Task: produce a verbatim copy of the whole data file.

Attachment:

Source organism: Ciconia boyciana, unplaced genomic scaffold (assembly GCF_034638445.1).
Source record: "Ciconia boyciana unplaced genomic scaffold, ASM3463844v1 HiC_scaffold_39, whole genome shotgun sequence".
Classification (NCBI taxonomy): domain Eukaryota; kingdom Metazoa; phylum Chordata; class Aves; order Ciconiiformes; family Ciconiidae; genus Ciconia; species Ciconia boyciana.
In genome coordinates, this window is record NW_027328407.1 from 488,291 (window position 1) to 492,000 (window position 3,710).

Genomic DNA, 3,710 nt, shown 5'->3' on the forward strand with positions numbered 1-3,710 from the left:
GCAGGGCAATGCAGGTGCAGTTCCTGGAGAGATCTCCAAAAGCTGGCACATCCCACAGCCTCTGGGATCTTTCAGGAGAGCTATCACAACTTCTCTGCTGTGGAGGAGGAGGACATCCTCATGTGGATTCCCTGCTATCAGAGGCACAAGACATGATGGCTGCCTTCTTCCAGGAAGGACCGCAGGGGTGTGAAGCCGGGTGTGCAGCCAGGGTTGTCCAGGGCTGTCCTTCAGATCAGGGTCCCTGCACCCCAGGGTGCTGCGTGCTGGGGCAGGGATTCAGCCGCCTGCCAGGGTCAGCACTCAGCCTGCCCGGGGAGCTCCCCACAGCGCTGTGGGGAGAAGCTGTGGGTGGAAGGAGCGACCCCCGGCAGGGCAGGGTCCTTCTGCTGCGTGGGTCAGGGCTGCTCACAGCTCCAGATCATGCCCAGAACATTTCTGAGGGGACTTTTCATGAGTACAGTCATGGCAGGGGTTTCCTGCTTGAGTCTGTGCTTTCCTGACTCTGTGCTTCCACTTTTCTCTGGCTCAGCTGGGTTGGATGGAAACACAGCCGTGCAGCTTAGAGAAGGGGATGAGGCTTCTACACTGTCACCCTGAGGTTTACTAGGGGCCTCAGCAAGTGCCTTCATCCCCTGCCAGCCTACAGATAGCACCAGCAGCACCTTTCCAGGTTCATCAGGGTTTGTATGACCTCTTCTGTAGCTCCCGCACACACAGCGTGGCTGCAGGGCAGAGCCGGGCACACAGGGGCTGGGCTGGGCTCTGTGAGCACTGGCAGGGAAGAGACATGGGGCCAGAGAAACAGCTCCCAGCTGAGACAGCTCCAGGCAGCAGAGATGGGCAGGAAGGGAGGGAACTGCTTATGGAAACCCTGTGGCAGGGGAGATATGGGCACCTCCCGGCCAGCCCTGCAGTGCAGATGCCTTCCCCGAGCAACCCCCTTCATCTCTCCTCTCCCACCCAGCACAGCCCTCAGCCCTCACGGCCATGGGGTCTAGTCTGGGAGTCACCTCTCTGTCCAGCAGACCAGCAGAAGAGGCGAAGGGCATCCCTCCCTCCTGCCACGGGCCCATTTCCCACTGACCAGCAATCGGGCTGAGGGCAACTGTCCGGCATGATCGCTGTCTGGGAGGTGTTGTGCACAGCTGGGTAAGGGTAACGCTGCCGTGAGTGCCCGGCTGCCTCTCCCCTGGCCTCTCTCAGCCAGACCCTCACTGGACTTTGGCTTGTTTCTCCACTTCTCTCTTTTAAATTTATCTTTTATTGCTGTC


Source organism: Ciconia boyciana, unplaced genomic scaffold (assembly GCF_034638445.1).
Source record: "Ciconia boyciana unplaced genomic scaffold, ASM3463844v1 HiC_scaffold_39, whole genome shotgun sequence".
Classification (NCBI taxonomy): domain Eukaryota; kingdom Metazoa; phylum Chordata; class Aves; order Ciconiiformes; family Ciconiidae; genus Ciconia; species Ciconia boyciana.
In genome coordinates, this window is record NW_027328407.1 from 488,291 (window position 1) to 492,000 (window position 3,710).

Genomic DNA, 3,710 nt, shown 5'->3' on the forward strand with positions numbered 1-3,710 from the left:
GCAGGGCAATGCAGGTGCAGTTCCTGGAGAGATCTCCAAAAGCTGGCACATCCCACAGCCTCTGGGATCTTTCAGGAGAGCTATCACAACTTCTCTGCTGTGGAGGAGGAGGACATCCTCATGTGGATTCCCTGCTATCAGAGGCACAAGACATGATGGCTGCCTTCTTCCAGGAAGGACCGCAGGGGTGTGAAGCCGGGTGTGCAGCCAGGGTTGTCCAGGGCTGTCCTTCAGATCAGGGTCCCTGCACCCCAGGGTGCTGCGTGCTGGGGCAGGGATTCAGCCGCCTGCCAGGGTCAGCACTCAGCCTGCCCGGGGAGCTCCCCACAGCGCTGTGGGGAGAAGCTGTGGGTGGAAGGAGCGACCCCCGGCAGGGCAGGGTCCTTCTGCTGCGTGGGTCAGGGCTGCTCACAGCTCCAGATCATGCCCAGAACATTTCTGAGGGGACTTTTCATGAGTACAGTCATGGCAGGGGTTTCCTGCTTGAGTCTGTGCTTTCCTGACTCTGTGCTTCCACTTTTCTCTGGCTCAGCTGGGTTGGATGGAAACACAGCCGTGCAGCTTAGAGAAGGGGATGAGGCTTCTACACTGTCACCCTGAGGTTTACTAGGGGCCTCAGCAAGTGCCTTCATCCCCTGCCAGCCTACAGATAGCACCAGCAGCACCTTTCCAGGTTCATCAGGGTTTGTATGACCTCTTCTGTAGCTCCCGCACACACAGCGTGGCTGCAGGGCAGAGCCGGGCACACAGGGGCTGGGCTGGGCTCTGTGAGCACTGGCAGGGAAGAGACATGGGGCCAGAGAAACAGCTCCCAGCTGAGACAGCTCCAGGCAGCAGAGATGGGCAGGAAGGGAGGGAACTGCTTATGGAAACCCTGTGGCAGGGGAGATATGGGCACCTCCCGGCCAGCCCTGCAGTGCAGATGCCTTCCCCGAGCAACCCCCTTCATCTCTCCTCTCCCACCCAGCACAGCCCTCAGCCCTCACGGCCATGGGGTCTAGTCTGGGAGTCACCTCTCTGTCCAGCAGACCAGCAGAAGAGGCGAAGGGCATCCCTCCCTCCTGCCACGGGCCCATTTCCCACTGACCAGCAATCGGGCTGAGGGCAACTGTCCGGCATGATCGCTGTCTGGGAGGTGTTGTGCACAGCTGGGTAAGGGTAACGCTGCCGTGAGTGCCCGGCTGCCTCTCCCCTGGCCTCTCTCAGCCAGACCCTCACTGGACTTTGGCTTGTTTCTCCACTTCTCTCTTTTAAATTTATCTTTTATTGCTGTC